The brief adds that "[p]rior to the 1952 Patent Act, an invention which was 'obvious' was instead termed to lack patentable 'invention," and that in Funk Bros. Seed Co., the Supreme Court found that the patent at issue "lacked 'invention' -- in other words, that it was obvious." Thus, "Funk has absolutely nothing whatsoever to do with patent-eligibility under 35 U.S.C. § 101." Alnylam finds support for this interpretation in Prof. Donald Chisum's treatise on patents, which states that "[Funk] is perhaps best viewed as an interpretation of the nonobviousness or 'invention' requirement, and not of the statutory classes of subject matter."
Because "[t]he patentable 'invention' of the claimed mixture of bacteria in Funk v. Kalo was said to reside in a secret of nature, wherefore, the invention was obvious -- or lacked 'invention,'" and this case did not concern the issue of patent-eligibility, Alnylam concludes that "chemical compounds (compositions of matter) are patent-eligible, even if they are analogous to those found in nature; even if they are keyed to or designed to operate via natural phenomena or processes; and even if they were discovered during research of those natural phenomena."
Amicus spends the last few pages of its brief explaining why "judicial exclusion of certain 'compositions of matter' from patent-eligibility would take an unambiguous term and move the United States into an interpretation of law that is inconsistent with its international treaty obligations, contrary to the rule laid down by Chief Justice John Marshall more than 200 years ago in Murray v. Schooner Charming Betsy, 6 U.S. (2 Cranch) 64 (1804)." The brief argues that:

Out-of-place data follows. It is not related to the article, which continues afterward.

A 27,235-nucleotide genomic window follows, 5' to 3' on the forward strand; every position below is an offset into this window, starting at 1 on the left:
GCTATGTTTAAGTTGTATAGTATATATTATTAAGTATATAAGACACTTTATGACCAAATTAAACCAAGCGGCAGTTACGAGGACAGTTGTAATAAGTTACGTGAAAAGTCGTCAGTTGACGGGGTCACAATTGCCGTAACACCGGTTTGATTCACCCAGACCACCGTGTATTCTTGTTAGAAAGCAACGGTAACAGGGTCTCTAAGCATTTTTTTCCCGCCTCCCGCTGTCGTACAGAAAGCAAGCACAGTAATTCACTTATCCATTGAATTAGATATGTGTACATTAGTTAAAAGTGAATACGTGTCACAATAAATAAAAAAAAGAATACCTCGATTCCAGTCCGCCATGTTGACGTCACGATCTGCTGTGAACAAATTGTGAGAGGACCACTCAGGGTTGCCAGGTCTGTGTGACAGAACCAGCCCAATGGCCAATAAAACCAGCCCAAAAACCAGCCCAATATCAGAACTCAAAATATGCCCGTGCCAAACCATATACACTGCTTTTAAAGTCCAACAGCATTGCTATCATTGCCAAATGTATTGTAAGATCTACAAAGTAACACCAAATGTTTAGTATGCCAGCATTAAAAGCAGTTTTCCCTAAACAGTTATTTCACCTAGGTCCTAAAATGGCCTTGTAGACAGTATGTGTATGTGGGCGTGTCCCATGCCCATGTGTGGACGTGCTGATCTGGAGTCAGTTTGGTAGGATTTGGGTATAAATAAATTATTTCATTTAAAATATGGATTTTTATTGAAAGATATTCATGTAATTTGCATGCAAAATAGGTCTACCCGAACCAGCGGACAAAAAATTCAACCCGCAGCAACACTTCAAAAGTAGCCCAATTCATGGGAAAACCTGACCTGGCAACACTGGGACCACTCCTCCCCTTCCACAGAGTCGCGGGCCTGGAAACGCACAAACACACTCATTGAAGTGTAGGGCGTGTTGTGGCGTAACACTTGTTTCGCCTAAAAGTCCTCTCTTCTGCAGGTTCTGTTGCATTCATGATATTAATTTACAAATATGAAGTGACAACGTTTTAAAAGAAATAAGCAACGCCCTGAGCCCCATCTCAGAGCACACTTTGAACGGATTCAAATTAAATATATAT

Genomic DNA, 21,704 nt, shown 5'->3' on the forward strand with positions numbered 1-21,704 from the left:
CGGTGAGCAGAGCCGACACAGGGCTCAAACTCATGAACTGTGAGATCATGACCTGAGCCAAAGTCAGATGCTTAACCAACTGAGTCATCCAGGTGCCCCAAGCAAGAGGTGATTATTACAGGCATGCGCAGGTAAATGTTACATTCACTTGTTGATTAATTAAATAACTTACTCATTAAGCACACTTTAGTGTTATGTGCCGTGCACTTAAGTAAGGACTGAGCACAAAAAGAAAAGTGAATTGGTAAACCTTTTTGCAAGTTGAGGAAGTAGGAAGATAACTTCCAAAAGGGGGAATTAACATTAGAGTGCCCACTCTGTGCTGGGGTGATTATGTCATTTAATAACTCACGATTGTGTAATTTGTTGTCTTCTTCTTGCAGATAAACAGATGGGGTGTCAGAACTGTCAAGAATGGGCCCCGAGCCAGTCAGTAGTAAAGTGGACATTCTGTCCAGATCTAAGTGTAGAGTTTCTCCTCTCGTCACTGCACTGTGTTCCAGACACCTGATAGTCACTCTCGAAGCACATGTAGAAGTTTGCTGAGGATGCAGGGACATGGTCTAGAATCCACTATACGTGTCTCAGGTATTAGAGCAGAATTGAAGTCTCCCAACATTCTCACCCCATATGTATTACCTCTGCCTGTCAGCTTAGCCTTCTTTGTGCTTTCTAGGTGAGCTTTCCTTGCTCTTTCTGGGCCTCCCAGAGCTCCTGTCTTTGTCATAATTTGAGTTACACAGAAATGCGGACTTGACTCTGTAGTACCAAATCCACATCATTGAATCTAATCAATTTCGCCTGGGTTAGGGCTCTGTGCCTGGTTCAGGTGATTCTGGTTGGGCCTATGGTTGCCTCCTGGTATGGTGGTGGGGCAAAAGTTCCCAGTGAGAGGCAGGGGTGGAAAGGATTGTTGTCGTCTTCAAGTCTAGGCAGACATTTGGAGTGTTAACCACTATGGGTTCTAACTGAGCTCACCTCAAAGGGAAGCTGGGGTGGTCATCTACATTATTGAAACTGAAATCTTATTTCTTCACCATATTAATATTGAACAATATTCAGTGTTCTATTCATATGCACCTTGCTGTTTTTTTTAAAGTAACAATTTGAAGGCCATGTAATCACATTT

To the extent that this Court does anything other than send a strong message of support for broad Bergy-based standards of patent-eligibility, the message would be transmitted around the world that the United States itself is not living up to the promise of TRIPS Article 27 to provide "patent rights enjoyable without discrimination as to . . . the field of technology[.]" TRIPS Agreement, art. 27(1).
For additional information regarding this and other related topics, please see:
• "AMP v. USPTO -- Briefing Update," December 14, 2010
• "Amicus Briefs in AMP v. USPTO: University of New Hampshire School of Law," December 12, 2010
• "Amicus Briefs in AMP v. USPTO: Rosetta Genomics & George Mason University," December 8, 2010
• "Academic Amici Refute ACLU Falsehoods in Gene Patenting Debate," December 7, 2010
• "Amicus Briefs in AMP v. USPTO: Genetic Alliance," November 10, 2010
• "BIO and AUTM File Joint Amicus Brief in AMP v. USPTO," November 9, 2010
• "AIPLA Submits Amicus Brief in AMP v. USPTO," October 3, 2010
• "IPO Files Amicus Brief in AMP v. USPTO," November 2, 2010
• "AMP v. USPTO -- Briefing Update," November 1, 2010
• "DOJ Tries to Be All Things to All Constituencies in Myriad Amicus Brief," October 31, 2010
• "Myriad Files Appeal Brief in AMP v. USPTO," October 28, 2010